Stephanie added: “This is a story that many farmers across the UK and Ireland can empathise with. It is something that many farmers do and have done for centuries but Wallace would be the first to advise people to really think twice and use your common sense when dealing with children on the farm. People often believe that farm children understand farm risks, but most children who are hurt in farm incidents are family members. A few straightforward steps, and proper supervision of children, will reduce these risks.
“Wallace is a very brave father to share his experience with us. Taking a ride on a tractor, combine or an ATV seems exciting to many children, but it is just not safe. Sometimes parents will say, “Well, my children always rode with me and nothing bad ever happened to them.” But year after year, we see life changing injuries to children from farm vehicles, and no parent ever thinks it will be their child.”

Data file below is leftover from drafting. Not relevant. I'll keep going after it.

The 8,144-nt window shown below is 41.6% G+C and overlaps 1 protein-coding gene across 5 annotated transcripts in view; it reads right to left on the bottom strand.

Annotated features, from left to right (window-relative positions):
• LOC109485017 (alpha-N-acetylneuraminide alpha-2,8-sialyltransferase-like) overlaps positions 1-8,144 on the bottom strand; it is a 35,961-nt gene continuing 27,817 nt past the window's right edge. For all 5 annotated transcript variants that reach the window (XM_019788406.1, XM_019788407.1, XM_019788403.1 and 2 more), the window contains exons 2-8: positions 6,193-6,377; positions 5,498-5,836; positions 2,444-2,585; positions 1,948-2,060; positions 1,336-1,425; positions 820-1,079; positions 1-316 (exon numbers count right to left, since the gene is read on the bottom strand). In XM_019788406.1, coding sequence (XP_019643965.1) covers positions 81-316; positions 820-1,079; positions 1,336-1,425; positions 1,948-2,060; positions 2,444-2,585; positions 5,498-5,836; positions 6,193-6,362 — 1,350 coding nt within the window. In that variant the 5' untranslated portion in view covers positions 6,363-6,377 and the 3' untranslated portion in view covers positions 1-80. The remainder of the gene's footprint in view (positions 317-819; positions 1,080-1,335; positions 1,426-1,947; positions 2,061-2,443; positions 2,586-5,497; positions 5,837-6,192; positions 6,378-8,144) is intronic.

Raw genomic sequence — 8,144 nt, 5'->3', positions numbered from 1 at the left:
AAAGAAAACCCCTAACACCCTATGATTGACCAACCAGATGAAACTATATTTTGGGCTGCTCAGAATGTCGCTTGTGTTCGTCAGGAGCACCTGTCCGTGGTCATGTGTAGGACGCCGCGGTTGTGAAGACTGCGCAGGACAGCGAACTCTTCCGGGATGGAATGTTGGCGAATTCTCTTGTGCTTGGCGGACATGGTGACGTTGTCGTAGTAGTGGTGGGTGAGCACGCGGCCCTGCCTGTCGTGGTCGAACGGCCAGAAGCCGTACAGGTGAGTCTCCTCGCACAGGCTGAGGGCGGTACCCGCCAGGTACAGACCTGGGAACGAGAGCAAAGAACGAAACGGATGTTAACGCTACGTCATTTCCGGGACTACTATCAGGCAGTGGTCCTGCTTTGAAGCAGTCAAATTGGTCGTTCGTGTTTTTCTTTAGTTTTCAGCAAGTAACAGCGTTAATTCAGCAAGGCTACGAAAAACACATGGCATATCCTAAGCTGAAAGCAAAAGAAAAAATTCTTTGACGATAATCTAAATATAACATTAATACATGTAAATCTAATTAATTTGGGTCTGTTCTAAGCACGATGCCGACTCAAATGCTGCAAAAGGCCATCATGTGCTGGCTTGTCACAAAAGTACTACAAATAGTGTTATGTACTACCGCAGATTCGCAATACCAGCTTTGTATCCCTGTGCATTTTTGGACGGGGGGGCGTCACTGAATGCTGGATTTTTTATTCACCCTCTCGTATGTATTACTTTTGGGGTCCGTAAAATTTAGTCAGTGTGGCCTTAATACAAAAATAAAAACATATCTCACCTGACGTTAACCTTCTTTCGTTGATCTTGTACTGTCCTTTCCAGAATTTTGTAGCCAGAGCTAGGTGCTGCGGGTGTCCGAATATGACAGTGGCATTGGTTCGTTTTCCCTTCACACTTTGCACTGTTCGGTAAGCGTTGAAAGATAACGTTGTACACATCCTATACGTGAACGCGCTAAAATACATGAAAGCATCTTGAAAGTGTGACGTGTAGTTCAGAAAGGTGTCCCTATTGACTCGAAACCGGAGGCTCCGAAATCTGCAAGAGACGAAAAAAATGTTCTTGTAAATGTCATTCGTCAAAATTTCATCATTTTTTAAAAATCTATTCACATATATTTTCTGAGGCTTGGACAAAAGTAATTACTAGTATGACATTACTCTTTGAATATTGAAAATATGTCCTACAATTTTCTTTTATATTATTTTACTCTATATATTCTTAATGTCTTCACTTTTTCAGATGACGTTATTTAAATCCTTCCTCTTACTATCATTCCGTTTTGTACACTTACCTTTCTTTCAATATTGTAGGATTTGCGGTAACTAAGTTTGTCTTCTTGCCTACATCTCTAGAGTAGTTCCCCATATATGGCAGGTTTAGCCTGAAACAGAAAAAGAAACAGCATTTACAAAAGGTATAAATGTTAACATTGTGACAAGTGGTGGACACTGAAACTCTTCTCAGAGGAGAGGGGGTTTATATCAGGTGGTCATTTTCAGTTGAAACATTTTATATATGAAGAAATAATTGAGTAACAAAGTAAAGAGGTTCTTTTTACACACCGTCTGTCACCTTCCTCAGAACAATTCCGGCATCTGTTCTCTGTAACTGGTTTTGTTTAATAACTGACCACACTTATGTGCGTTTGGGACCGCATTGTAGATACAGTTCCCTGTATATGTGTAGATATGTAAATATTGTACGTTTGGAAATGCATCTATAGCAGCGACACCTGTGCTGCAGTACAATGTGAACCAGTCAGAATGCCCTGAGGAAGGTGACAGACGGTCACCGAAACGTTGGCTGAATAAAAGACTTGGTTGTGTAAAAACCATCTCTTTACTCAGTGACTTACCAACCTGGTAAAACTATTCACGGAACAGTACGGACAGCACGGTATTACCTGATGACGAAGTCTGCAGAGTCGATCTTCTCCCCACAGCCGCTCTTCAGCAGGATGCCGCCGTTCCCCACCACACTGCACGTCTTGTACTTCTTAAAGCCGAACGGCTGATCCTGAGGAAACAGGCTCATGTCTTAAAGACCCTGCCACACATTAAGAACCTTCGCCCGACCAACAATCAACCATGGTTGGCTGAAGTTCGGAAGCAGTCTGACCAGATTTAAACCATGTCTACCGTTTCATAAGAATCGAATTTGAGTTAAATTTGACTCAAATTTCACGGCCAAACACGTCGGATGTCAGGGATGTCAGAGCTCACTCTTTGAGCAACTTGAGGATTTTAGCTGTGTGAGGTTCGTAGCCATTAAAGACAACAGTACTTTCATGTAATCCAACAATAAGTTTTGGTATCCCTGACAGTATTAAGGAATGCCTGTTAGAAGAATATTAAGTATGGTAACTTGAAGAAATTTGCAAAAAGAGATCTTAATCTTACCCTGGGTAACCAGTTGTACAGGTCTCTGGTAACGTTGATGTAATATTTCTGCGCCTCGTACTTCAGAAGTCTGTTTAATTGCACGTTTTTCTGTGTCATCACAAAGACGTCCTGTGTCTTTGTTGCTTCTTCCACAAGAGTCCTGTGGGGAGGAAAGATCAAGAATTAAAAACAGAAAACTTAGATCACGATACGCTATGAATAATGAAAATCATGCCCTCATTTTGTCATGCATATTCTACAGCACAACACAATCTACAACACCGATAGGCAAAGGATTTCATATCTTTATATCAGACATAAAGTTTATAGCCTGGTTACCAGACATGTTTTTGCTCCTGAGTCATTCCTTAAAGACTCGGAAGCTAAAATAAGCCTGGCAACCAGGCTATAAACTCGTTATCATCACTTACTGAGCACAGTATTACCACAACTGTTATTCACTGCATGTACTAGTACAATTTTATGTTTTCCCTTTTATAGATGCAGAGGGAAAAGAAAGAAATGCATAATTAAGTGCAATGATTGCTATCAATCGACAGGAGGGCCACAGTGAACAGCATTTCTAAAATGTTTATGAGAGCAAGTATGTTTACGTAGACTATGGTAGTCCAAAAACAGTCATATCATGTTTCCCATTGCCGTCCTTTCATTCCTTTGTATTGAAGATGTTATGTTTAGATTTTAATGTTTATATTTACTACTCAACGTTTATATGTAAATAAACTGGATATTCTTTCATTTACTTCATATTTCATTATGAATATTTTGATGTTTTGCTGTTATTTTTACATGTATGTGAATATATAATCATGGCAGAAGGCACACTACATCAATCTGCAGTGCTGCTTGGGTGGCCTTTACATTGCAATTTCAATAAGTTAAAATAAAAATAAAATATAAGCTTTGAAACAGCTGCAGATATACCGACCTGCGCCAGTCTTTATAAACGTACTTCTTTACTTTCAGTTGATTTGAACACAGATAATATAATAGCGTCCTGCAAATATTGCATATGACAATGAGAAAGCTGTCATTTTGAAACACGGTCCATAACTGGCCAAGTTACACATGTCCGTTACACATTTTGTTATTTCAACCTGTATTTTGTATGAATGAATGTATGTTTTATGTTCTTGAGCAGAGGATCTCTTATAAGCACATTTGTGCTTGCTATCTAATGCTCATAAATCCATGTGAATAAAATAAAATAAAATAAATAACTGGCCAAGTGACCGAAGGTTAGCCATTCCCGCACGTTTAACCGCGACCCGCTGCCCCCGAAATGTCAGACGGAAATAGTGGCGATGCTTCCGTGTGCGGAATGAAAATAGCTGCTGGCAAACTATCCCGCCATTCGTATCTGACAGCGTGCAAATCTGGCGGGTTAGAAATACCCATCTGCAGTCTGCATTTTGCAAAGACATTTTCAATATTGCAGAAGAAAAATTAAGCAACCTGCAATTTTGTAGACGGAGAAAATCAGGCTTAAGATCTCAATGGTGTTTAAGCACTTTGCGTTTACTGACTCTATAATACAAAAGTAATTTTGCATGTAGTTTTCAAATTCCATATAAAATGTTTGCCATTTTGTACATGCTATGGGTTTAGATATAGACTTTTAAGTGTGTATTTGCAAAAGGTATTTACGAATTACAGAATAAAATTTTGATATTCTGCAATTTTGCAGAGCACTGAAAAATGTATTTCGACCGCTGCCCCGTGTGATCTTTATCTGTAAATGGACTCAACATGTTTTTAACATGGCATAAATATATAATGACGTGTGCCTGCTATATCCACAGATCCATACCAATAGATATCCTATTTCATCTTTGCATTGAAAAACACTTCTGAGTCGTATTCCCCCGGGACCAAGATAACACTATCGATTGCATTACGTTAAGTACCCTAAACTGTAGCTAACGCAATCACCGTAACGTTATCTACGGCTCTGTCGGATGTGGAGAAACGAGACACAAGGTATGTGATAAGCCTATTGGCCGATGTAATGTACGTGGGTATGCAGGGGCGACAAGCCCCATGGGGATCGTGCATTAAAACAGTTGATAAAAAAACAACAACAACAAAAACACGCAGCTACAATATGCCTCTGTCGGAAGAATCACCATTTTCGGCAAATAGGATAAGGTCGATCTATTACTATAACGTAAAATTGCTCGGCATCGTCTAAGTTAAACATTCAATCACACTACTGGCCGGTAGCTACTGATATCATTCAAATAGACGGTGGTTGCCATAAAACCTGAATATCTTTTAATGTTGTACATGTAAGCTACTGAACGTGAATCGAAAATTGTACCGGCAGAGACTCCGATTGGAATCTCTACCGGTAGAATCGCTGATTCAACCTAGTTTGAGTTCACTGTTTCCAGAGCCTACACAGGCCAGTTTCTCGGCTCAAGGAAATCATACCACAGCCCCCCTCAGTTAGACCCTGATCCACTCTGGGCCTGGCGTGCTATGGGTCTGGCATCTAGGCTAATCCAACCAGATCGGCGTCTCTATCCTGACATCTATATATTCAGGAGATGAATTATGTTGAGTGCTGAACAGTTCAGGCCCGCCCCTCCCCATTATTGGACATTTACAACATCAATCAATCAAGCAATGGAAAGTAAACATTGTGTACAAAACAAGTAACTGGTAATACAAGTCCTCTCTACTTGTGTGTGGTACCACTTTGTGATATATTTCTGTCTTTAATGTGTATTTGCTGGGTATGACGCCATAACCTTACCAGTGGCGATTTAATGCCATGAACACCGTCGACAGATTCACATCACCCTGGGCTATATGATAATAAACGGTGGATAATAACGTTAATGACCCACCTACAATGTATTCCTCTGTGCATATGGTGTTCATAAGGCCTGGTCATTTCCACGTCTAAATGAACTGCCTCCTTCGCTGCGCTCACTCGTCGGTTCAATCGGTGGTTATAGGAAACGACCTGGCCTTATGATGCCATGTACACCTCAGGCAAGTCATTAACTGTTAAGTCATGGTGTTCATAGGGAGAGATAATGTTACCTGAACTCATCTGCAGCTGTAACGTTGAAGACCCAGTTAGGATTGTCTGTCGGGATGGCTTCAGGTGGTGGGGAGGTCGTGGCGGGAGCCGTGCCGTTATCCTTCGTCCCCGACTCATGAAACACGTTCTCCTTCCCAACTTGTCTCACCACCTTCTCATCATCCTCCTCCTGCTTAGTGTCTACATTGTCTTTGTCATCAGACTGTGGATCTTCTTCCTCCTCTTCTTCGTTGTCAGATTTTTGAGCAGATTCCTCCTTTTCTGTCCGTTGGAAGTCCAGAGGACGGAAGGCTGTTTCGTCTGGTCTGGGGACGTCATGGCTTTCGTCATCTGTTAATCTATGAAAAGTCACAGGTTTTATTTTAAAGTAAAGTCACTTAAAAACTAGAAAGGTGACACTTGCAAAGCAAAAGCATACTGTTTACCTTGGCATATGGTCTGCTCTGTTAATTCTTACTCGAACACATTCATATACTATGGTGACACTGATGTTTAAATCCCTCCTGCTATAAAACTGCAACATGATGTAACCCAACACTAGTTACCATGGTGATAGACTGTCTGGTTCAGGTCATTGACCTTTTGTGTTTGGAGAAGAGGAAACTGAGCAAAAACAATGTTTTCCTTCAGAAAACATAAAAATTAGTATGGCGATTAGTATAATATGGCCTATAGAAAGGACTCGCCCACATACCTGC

Notes to editors:
About Farm Safety Week
- Farm Safety Week 2016 is supported by the Farm Safety Foundation, Farm Safety Partnerships, the Health and Safety Executive, the Health and Safety Executive for Northern Ireland and the Health and Safety Authority, Ireland.
- The Campaign aims to highlight the serious dangers posed by farms and offers themed practical advice and guidance for farmers. This year Farm Safety Week urged farmers to consider “Who Would Fill Your Boots?” if something were to happen to them, or to a family member. Farm Safety Week 2016 focuses on five themes over the five days: Falls, Machinery, Livestock, Transport, Children.